Dumbarton Middle School to join Student Support Network in September

Dumbarton Middle School in Towson will join the nonprofit Student Support Network in September, the organization announced last week.

The move will expand Dumbarton’s ability to offer children living in poverty basic necessities in the school’s “Comfort Closet,” organizers said. It will also provide a way for school staff to seek emergency funding for students’ families to help with anything from rent deposits to field trips.


Shannon Carney, a parent and lead volunteer for the Dumbarton network who is also a school social worker in Baltimore, said the effort will help address poverty that is “hidden in plain sight.”

“I think a lot of people in the school community are shocked to hear that close to 20 percent of students meet the federal criteria for poverty,” Carney said.


Last year, the 1,188-student school had 223 students whose families have a low enough income to be eligible for free or reduced lunch – nearly 20 percent. Of those students, 26 were identified as homeless, Mitchell said.

“We’re really excited about Dumbarton joining,” said Laurie Taylor Mitchell, founder of the Student Support Network. Dumbarton will be the fifth Baltimore County school to join the organization; Mitchell hopes more will come.

“It’s very important to understand that there is poverty in virtually every school in the county,” Mitchell said. “And sometimes that poverty is not visible, but it’s there.”

Members of the Student Support Network, formerly known as the Loch Raven Network, give students in need access to a “Room of Support” stocked with food, clothing, school supplies and other necessities. Students can schedule times with school staff to discreetly access these rooms and shop for what they need.

Carney, who has a child in 7th grade at Dumbarton, said she worked with school staff to start Dumbarton’s Comfort Closet after reading an article about Mitchell in the Towson Times. She put a bin in front of her house and asked people to drop off toiletries and laundry supplies.

“The community response was tremendous, but also the need was surprising,” Carney said.

One reason Carney said people might not know about the needs at Dumbarton is that middle school is a difficult age for students in need. Middle schoolers, desperate to fit in, “will go to great lengths to try to hide or conceal the challenges they may be facing,” she said.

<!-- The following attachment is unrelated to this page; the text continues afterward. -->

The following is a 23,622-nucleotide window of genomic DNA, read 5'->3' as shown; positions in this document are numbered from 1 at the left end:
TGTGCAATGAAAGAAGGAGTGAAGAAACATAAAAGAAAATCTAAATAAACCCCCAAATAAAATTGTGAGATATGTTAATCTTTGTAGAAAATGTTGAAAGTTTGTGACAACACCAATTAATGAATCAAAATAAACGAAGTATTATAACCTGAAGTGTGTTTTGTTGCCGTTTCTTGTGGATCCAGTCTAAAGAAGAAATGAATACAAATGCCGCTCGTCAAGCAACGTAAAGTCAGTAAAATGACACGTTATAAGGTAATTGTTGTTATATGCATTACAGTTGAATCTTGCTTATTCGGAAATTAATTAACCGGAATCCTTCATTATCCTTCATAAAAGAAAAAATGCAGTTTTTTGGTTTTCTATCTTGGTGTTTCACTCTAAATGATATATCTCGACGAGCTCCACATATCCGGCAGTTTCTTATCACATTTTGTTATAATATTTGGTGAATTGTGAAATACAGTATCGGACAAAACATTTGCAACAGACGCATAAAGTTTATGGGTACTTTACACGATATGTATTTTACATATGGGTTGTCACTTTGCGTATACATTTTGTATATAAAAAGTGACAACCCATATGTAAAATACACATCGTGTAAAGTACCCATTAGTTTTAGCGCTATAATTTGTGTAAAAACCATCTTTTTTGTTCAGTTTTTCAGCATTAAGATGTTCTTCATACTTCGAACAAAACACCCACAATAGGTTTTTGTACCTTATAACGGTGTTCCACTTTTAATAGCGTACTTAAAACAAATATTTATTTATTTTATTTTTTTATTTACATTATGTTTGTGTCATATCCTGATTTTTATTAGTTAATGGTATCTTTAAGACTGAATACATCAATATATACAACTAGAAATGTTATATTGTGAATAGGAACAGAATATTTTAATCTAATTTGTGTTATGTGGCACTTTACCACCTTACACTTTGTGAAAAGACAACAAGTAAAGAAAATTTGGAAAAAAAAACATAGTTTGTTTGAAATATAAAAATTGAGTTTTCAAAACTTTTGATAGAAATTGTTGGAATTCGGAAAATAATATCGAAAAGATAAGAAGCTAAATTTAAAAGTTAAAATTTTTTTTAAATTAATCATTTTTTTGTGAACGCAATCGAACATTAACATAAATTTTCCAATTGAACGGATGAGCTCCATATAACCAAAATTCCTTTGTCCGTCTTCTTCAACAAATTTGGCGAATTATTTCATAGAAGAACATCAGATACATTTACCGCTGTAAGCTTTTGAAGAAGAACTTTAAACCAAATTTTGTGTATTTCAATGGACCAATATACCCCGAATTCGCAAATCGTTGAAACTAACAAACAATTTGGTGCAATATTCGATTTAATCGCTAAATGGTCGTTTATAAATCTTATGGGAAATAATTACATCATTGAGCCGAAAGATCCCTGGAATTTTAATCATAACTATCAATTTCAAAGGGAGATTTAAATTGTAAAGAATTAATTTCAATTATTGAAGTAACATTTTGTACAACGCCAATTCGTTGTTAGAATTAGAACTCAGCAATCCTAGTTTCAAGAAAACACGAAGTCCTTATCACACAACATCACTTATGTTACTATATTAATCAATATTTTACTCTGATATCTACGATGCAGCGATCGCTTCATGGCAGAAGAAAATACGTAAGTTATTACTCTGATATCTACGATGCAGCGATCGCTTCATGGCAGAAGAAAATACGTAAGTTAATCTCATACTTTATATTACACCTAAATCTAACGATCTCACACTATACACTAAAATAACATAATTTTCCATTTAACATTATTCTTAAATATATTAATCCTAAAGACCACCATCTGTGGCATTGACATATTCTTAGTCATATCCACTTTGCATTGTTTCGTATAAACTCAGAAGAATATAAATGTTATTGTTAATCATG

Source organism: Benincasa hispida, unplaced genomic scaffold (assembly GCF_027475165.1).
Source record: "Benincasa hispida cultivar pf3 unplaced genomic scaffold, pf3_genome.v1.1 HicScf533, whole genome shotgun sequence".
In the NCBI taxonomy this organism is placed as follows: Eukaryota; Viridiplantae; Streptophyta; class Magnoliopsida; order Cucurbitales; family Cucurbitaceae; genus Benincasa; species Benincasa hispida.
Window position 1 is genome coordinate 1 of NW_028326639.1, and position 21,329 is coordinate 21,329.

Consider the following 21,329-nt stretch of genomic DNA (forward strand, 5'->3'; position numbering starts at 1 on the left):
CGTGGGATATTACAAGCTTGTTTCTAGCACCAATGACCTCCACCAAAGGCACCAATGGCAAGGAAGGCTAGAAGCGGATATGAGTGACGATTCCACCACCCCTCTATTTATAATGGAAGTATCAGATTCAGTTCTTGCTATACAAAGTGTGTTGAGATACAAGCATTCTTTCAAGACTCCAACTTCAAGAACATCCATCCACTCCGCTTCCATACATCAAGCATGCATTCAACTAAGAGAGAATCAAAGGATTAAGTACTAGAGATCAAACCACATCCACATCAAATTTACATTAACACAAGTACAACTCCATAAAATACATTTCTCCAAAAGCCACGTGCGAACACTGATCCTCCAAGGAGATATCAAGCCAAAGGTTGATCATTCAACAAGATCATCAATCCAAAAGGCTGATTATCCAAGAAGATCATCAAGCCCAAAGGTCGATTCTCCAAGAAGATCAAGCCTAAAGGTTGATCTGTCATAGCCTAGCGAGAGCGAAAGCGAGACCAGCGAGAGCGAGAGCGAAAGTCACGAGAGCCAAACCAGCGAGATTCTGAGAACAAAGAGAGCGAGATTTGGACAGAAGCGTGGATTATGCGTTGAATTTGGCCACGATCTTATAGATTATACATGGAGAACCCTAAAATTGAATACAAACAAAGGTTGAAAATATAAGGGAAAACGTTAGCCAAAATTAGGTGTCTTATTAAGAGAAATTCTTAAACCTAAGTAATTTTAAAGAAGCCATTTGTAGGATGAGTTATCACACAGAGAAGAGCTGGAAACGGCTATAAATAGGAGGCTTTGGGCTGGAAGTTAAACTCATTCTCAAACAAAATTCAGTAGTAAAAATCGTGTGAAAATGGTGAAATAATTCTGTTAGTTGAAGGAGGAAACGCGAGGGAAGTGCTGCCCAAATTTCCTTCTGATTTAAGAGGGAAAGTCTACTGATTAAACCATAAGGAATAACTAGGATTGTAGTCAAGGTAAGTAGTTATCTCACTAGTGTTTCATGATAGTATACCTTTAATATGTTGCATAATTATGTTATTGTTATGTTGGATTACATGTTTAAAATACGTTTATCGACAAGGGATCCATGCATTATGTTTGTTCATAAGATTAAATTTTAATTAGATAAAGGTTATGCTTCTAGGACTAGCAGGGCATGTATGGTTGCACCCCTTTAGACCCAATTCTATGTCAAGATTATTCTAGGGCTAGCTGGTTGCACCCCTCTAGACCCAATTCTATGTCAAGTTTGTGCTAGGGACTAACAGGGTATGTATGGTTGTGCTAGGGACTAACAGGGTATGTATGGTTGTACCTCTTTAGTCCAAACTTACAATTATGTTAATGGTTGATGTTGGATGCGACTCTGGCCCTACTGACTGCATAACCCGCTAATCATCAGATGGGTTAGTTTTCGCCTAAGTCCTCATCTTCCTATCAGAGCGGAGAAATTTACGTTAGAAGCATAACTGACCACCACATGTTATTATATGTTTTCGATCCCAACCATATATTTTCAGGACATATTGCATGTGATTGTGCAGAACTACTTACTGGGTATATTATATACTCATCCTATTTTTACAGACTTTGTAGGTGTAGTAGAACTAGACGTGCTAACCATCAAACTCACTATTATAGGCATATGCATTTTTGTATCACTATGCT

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Toni Volpe-Sillars, the staff social worker at Dumbarton, said in addition to the Comfort Closet, the school works with a local church to provide bags of food that students can take home.


Carney said she reached out to Mitchell to tell her she had inspired that project when Mitchell offered to pull Dumbarton into the network. She said that will make stocking the closet easier, because Student Support Network has a central storage space with donated supplies, and will also increase access to emergency funds.

The network also raises funds for other needs, like field trip fees, caps and gowns for graduating seniors, emergency housing and food assistance and beds for homeless students, according to a flier.

Dumbarton will join Loch Raven High School, Parkville High School, Pine Grove Middle School, and Loch Raven Technical Academy in the network.

Volpe-Sillars said some of the greatest needs still unmet are for school supplies, home goods and hygiene products like toothbrushes, deodorant and kitchen sponges.

Though Towson is an affluent area, Volpe-Sillars said an increasing number of families are struggling, as is the case across the county, where the free and reduced-price meals rate climbed from 36.5 percent in 2008-2009 to 43.74 percent in 2018-2019.

“There’s a growing need,” Volpe-Sillars said.